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1 June 2013 Host-Symbiont Interactions in Spider Mite Tetranychus truncates Doubly Infected with Wolbachia and Cardinium
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Abstract

Inherited bacteria Wolbachia, and more recently Cardinium, have received a great deal of attention for their ability to manipulate the reproduction and fitness of their host species. Wolbachia and Cardinium have been found to co-infect the same host species. In this study, both Wolbachia and Cardinium were found to manipulate host reproduction through cytoplasmic incompatibility and to affect the male-biased sex-ratio in the doubly infected spider mite Tetranychus truncates Ehara. We also investigated effects of double infection with Wolbachia and Cardinium on host fecundity and longevity. Results indicated that Wolbachia and Cardinium increased the fecundity of doubly infected females, although no infection effect on host longevity was observed. Our most important finding was that the mating of uninfected mites facilitated the proliferation of Wolbachia and Cardinium in double-infected mites. We discuss the results observed with respect to the spread of bacterial infection in natural populations and the evolution of the endosymbiont—T. truncates symbiosis.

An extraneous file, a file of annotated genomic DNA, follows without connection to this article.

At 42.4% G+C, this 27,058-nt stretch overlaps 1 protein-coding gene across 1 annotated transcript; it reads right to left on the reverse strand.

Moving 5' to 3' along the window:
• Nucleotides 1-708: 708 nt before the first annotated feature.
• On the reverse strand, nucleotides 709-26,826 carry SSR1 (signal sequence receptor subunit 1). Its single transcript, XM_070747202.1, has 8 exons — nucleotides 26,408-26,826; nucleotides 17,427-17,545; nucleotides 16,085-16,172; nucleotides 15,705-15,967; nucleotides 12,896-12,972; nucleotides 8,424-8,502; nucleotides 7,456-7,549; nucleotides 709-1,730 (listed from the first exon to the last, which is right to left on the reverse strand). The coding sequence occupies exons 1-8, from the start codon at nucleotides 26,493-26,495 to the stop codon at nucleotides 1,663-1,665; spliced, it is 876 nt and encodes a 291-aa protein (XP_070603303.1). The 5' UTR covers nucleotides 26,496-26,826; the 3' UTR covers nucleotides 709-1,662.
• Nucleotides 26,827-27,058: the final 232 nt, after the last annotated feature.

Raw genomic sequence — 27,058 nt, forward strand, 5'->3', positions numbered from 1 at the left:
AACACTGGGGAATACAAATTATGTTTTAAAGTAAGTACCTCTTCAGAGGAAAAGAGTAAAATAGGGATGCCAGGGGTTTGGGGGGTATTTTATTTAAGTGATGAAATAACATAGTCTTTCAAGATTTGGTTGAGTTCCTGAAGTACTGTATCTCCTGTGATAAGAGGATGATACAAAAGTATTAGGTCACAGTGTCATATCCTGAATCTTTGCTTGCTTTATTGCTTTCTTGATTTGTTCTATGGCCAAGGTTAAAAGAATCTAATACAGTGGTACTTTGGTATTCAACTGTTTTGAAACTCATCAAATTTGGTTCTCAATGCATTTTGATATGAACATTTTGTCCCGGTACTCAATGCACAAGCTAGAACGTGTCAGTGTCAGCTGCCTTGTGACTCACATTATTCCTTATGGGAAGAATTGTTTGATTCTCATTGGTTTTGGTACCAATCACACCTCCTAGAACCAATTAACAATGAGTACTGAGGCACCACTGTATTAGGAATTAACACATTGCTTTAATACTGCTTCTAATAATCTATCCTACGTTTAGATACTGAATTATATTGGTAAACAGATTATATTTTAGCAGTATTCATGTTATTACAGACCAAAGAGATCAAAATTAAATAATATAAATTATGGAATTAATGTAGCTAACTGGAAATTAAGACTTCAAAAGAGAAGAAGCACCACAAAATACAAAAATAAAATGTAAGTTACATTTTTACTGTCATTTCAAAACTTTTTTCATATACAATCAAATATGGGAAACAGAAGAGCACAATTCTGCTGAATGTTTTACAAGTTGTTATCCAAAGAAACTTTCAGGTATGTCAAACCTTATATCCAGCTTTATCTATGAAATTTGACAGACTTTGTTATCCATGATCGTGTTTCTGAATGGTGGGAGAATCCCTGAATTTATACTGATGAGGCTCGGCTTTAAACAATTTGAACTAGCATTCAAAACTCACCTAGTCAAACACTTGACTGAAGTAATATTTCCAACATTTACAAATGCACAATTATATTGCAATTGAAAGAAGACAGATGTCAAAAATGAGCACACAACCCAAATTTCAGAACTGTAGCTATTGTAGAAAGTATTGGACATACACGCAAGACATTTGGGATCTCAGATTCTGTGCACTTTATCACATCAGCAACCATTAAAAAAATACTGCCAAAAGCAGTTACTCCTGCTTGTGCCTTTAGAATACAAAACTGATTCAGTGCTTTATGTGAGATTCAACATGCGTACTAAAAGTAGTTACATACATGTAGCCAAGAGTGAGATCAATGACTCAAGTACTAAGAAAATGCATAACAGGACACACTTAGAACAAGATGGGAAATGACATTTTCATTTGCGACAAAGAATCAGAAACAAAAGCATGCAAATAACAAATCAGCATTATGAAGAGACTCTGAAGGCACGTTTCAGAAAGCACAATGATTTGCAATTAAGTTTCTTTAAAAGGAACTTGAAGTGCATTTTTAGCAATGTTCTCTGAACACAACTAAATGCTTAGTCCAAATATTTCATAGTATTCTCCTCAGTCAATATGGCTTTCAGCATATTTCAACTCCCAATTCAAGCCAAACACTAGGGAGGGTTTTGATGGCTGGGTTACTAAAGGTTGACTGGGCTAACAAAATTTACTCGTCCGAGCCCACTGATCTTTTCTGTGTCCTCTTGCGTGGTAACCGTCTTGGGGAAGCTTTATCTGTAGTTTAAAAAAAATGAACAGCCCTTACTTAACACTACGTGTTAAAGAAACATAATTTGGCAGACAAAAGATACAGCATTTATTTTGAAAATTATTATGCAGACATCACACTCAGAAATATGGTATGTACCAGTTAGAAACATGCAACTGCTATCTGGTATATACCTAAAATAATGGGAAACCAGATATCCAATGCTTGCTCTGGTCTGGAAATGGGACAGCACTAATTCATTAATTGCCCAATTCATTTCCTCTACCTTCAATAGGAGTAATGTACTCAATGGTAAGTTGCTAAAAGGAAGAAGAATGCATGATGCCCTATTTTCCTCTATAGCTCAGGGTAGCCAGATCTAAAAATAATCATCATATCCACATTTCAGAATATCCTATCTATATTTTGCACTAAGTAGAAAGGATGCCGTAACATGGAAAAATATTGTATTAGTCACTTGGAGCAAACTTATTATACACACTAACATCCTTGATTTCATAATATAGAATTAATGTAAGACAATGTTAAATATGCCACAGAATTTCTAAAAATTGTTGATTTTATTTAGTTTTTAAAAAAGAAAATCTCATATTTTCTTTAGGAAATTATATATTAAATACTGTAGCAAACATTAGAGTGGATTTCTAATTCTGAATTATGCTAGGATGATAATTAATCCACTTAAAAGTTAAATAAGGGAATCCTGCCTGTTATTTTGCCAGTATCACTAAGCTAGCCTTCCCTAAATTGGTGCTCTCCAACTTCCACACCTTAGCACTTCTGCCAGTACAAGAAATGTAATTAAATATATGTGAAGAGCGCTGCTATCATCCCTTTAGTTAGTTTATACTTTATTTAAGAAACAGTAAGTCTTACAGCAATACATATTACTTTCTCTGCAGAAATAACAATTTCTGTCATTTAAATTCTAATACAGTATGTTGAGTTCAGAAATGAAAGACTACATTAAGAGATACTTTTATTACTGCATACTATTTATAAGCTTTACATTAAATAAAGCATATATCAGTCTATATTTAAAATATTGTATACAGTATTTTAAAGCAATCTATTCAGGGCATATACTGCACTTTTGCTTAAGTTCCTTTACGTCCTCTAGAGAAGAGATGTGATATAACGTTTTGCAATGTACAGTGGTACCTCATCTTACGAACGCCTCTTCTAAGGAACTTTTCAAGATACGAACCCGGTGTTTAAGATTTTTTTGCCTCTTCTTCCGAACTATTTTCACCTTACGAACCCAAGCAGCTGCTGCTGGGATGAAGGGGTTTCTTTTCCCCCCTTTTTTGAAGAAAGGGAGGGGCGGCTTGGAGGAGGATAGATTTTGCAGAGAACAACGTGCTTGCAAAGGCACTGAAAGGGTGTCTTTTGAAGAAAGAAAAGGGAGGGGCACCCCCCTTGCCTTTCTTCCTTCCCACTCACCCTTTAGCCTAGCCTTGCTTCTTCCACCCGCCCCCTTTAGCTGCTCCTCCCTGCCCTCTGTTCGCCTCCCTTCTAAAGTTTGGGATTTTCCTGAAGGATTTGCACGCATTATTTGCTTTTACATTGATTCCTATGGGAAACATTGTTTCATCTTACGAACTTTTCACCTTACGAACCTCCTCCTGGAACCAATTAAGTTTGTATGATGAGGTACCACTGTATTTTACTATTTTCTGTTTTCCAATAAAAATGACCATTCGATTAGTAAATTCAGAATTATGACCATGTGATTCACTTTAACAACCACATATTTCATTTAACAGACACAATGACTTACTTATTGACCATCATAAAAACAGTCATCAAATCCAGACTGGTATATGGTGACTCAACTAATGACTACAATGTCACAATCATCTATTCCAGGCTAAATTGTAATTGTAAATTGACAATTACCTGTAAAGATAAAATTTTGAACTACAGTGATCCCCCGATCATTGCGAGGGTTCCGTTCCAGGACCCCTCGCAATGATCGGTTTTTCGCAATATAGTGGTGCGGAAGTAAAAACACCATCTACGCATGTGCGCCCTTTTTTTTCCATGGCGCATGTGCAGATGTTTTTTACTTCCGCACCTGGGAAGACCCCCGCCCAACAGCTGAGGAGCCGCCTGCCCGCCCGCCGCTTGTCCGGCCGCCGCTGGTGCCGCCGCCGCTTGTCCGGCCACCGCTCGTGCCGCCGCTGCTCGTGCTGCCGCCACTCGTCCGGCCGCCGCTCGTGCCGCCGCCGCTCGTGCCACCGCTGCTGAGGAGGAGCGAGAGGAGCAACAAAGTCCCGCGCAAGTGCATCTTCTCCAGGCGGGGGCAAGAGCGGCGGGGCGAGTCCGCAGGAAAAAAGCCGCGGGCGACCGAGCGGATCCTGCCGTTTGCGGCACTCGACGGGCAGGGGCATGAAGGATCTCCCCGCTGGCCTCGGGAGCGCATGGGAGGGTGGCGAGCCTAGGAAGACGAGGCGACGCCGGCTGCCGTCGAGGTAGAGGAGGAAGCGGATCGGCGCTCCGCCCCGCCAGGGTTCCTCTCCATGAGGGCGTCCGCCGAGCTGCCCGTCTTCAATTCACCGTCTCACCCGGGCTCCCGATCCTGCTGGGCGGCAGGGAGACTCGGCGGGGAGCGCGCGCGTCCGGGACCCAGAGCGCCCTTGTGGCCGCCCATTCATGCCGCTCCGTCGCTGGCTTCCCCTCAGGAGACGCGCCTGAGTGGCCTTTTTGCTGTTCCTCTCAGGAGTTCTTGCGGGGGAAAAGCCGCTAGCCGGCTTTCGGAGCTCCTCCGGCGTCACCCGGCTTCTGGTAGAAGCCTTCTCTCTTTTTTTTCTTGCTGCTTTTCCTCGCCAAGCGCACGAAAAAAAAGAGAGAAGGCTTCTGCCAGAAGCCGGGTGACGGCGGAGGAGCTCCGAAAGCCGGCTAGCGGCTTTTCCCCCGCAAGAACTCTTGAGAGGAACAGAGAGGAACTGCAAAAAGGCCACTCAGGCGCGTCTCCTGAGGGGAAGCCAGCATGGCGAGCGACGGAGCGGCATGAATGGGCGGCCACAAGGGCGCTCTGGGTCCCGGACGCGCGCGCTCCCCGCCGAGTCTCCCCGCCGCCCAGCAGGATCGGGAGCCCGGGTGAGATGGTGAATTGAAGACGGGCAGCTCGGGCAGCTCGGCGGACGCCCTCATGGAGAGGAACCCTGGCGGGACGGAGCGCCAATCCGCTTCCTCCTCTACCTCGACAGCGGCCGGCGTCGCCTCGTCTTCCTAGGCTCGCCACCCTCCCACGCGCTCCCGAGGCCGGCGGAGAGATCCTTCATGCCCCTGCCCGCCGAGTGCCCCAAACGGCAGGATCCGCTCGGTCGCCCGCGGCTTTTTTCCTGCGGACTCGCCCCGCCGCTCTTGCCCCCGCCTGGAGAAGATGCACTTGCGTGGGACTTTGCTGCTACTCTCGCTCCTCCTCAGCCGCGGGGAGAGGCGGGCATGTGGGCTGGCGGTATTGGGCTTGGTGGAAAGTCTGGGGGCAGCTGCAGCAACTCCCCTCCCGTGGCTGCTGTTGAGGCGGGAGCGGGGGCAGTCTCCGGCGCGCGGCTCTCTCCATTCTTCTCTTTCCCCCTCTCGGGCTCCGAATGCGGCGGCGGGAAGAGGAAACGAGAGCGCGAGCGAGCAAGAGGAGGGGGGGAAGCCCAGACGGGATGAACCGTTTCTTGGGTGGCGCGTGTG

© 2013 Entomological Society of America
Dong-Xiao Zhao, Xiang-Fei Zhang, and Xiao-Yue Hong "Host-Symbiont Interactions in Spider Mite Tetranychus truncates Doubly Infected with Wolbachia and Cardinium," Environmental Entomology 42(3), 445-452, (1 June 2013). https://doi.org/10.1603/EN12354
Received: 20 December 2012; Accepted: 1 February 2013; Published: 1 June 2013
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